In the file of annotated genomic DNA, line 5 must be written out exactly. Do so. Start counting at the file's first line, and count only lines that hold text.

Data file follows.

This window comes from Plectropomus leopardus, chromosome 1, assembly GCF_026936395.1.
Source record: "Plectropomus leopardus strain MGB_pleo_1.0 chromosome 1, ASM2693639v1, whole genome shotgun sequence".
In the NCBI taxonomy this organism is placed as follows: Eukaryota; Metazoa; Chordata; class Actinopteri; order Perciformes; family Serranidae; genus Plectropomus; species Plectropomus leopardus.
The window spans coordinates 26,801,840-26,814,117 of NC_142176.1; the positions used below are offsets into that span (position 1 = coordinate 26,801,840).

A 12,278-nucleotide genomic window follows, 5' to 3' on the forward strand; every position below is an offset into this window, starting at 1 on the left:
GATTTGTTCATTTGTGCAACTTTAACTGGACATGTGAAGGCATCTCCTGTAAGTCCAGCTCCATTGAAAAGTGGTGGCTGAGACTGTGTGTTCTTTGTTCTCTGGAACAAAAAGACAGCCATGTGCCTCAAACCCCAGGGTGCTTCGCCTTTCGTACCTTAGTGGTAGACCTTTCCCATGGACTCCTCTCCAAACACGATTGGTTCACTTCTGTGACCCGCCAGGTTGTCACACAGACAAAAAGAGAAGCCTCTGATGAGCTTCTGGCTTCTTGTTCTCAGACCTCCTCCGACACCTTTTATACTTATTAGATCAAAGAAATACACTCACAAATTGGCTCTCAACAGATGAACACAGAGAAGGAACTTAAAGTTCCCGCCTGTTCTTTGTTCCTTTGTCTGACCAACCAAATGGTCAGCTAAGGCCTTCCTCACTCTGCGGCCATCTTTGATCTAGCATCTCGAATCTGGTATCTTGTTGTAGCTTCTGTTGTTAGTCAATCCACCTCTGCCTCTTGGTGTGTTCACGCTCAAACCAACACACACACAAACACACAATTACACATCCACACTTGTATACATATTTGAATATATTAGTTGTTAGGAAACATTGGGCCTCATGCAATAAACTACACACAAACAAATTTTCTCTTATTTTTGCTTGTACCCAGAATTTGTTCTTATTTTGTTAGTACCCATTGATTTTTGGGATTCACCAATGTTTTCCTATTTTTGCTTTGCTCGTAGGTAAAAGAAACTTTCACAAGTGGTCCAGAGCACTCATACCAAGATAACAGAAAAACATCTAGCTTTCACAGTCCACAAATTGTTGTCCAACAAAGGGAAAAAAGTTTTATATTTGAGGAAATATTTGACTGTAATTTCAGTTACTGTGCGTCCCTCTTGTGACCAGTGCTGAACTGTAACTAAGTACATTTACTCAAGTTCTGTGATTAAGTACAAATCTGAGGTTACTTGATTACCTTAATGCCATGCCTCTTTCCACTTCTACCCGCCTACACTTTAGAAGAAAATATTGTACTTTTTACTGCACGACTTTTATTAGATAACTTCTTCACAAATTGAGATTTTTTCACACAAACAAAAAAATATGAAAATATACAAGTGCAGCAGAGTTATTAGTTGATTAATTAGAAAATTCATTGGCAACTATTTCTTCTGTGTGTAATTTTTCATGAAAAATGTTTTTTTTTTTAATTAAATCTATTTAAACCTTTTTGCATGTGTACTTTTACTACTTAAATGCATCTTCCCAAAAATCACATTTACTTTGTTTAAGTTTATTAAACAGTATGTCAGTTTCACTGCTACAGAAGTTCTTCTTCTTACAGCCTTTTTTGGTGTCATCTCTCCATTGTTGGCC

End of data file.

A 12,278-nucleotide genomic window follows, 5' to 3' on the forward strand; every position below is an offset into this window, starting at 1 on the left: